Since a conflict on the size of

Since a conflict on
the size of the Second World War, it was an obvious momentum that will receive
the phenomenon reshaping the international system on new bases, both from
geopolitical perspectives or geostrategic and in terms of international law. Creating
UN emergence of two superpowers that confront in the Cold War, reducing the
influence of former European powers on the international arena, decolonization
are all consequences of this phenomenon. In a globalized world, all
political phenomena, whether national or international, are closely
interrelated, which very often leads to unexpected consequences of the crisis
of the international system.

This analysis will
use a particular case, the Suez Canal crisis in 1956, to suggest the dynamics
of international relations in the aftermath of the war and during the entire
Cold War. Naturally, during the Cold War, the international system was not
in a state of stagnation, but rather evolved dynamically. The Suez Canal
crisis is relevant precisely because it outlines the causes of this development
and eloquent showing divergent interests of major international actors in the
mid 50’s.

Looking at the causes,
and consequences of the events related to the Suez Canal crisis, we will
consider multiple aspects. It will highlight both political landing at
state level but also at the individual level and economic, referring to the
importance of oil resources. We attempt an analysis showing the extent
possible, the views of all stakeholders and interested in events in Egypt, DARS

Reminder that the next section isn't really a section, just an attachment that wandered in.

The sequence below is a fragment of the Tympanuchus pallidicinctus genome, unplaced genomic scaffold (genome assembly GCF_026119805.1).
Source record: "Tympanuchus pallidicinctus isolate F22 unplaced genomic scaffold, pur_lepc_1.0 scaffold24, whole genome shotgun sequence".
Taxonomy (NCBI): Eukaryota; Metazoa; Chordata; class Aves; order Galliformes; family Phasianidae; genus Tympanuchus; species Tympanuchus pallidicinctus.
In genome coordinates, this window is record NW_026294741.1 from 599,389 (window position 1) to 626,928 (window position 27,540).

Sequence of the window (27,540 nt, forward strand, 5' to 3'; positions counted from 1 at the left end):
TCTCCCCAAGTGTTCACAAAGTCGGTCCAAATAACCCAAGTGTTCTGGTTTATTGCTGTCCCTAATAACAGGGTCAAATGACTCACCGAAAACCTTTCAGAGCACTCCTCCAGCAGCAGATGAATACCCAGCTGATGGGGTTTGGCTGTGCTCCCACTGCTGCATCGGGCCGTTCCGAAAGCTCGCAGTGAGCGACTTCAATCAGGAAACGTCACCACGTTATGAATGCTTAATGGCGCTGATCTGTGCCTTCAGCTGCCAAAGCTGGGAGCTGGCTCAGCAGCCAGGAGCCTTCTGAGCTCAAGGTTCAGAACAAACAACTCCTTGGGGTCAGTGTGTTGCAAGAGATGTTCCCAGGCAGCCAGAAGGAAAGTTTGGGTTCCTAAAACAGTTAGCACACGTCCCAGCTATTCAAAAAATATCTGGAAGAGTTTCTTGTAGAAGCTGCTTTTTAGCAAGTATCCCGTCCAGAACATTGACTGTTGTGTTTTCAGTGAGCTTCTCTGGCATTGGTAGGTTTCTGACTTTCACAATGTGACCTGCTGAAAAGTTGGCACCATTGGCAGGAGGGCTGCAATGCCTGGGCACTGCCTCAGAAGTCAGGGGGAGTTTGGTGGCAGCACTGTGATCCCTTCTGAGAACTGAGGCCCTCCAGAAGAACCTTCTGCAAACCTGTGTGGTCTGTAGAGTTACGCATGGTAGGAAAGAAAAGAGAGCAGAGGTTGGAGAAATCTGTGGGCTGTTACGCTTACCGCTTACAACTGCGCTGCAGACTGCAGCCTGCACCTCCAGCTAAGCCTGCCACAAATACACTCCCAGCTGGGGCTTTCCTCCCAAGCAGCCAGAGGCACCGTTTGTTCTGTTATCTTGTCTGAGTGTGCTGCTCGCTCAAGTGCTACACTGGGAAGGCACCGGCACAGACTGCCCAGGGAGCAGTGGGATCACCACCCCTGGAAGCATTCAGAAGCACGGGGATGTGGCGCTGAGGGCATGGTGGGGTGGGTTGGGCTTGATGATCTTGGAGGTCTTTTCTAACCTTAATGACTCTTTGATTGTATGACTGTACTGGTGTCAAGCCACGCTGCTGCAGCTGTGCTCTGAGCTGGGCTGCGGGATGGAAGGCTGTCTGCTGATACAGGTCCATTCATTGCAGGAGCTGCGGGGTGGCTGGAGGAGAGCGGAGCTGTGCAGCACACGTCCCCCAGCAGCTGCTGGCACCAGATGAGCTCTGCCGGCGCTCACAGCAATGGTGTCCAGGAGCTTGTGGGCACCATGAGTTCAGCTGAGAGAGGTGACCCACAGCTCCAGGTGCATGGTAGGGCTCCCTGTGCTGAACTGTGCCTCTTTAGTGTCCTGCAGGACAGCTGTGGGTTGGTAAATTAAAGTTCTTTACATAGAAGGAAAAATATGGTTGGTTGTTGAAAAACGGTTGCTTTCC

contextualizing their relation to the specifics of each country. Regarding
the consequences will show the impact of the crisis both in the short and
medium term and long term, to all relevant international actors, having regard
to all areas where the consequences could be identified.

Britain was first forced to abandon the illusions of colonial Middle
East after World War II. The military base in the Suez Canal was the last
imperial outpost significantly with about 80 000 soldiers. In front of the
Egyptian opposition and without American support, Britain could no longer
afford to support this military base, so that, in 1954, agreed that until 1956
to withdraw its forces from the Suez. United States tried to end Britain’s
imperial role in the region to exploit the remnants of British influence in
order to create a structure to impede Soviet expansion in the Middle East. The
Eisenhower Administration created the concept of partnership northern nations,
composed of Turkey, Iraq, Syria and Pakistan, with Iran as a possible partner
later concept materialized by signing the Baghdad Pact.

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